|®||No overflow system|
Keihin, the maker of all of Honda's and most of Kawasaki's carburetors, has in some models done something pretty strange. On many of these carburetors there is to be found no overflow system. Examples are all Honda V4s, most if not all of the VD, VP and later carburetor families, all Gold Wings (including the Valkyrie) and such Kawasaki models as the ZG1000 and the Kawasaki models related to it. Also many Mikuni-equipped Yamahas and Suzukis.
By an overflow system I mean a way for fuel above normal design level to become evident externally. To be seen. Most carburetors and most Keihin carburetors have such a system. It's simply a brass standpipe inside the float bowl that diverts to the outside fuel that somehow reaches excessive height. Just as the standpipe in a toilet diverts excessively high tank water straight into the plumbing.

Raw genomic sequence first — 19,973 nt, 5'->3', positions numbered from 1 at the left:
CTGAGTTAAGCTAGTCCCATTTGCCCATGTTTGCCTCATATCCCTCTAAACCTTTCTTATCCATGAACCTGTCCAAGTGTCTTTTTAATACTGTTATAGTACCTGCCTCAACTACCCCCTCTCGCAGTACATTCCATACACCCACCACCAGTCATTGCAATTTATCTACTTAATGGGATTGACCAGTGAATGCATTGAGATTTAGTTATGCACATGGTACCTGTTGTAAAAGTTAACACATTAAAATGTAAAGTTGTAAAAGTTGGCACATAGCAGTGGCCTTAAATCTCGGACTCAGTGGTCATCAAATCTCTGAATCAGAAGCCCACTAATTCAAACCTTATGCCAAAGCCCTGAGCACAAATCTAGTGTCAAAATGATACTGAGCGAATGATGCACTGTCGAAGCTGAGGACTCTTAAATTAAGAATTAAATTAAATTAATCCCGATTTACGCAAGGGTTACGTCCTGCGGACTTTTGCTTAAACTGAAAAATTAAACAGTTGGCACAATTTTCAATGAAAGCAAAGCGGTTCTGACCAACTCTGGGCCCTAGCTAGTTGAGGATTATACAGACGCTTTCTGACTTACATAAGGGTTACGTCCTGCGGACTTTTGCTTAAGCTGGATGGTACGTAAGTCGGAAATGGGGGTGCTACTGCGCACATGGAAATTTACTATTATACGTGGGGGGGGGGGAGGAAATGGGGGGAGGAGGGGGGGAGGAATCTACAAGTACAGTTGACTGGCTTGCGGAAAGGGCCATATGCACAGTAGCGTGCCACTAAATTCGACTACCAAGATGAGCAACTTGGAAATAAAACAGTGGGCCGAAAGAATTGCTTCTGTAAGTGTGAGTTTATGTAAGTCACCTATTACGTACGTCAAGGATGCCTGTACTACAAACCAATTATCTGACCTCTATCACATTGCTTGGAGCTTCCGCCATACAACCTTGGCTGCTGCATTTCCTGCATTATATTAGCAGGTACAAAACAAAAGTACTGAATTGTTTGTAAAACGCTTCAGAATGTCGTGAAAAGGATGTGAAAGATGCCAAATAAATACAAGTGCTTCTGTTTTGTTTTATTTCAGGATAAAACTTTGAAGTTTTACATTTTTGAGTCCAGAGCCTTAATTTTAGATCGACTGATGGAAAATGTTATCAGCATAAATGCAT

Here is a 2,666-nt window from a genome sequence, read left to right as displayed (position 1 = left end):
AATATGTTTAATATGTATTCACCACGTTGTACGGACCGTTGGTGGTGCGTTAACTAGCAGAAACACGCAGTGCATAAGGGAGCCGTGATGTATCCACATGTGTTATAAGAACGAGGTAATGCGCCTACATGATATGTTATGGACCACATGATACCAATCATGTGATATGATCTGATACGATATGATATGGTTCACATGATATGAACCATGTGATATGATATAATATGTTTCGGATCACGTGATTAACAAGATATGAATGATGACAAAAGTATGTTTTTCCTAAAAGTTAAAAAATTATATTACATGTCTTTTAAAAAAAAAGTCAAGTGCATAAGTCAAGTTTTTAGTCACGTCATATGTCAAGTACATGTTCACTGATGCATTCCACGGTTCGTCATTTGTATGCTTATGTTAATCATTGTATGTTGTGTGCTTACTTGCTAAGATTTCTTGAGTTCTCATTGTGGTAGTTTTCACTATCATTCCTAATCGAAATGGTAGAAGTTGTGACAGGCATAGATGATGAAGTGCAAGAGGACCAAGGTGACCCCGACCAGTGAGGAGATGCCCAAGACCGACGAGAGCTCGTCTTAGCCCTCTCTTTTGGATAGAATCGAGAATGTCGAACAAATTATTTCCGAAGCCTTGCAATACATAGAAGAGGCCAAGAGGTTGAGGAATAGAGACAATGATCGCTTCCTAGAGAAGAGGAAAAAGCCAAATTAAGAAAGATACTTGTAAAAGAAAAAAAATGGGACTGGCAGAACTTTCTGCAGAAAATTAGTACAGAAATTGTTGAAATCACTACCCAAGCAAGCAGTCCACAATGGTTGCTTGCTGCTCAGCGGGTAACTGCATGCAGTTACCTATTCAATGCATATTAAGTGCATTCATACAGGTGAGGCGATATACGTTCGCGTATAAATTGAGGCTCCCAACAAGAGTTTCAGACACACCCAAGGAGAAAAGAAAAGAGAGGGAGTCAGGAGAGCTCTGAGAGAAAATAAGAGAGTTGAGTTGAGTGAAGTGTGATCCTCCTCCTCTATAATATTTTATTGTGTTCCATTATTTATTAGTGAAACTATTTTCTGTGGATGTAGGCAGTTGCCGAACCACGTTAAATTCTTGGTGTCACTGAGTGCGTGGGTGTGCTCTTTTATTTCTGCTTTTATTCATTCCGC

On a bike without an overflow system, when the carbs overflow--and this is not such an unusual event--there is no telltale, no visual clue. Two things result from this. One, it means overflow can happen, whether from dirt around the float valve, a blocked bowl vent, or an issue with the float itself, and you never know it. There is no sign. Not good, I think. Because the second thing is, this fuel is going to go somewhere and not onto the ground where it is visible and can serve as a warning. Instead, it will flow into the engine. The fuel enters the engine and eventually makes its way into the crankcase, where it dilutes the engine oil.
On the Gold Wing, the fuel often also backs up inside the air plenum, puddling there and then when dry new layers puddle over it again, and those drying also, eventually there is formed a surprisingly thick layer of hard, almost epoxy-hard varnish. This is what causes Gold Wing throttle shafts to become twisted.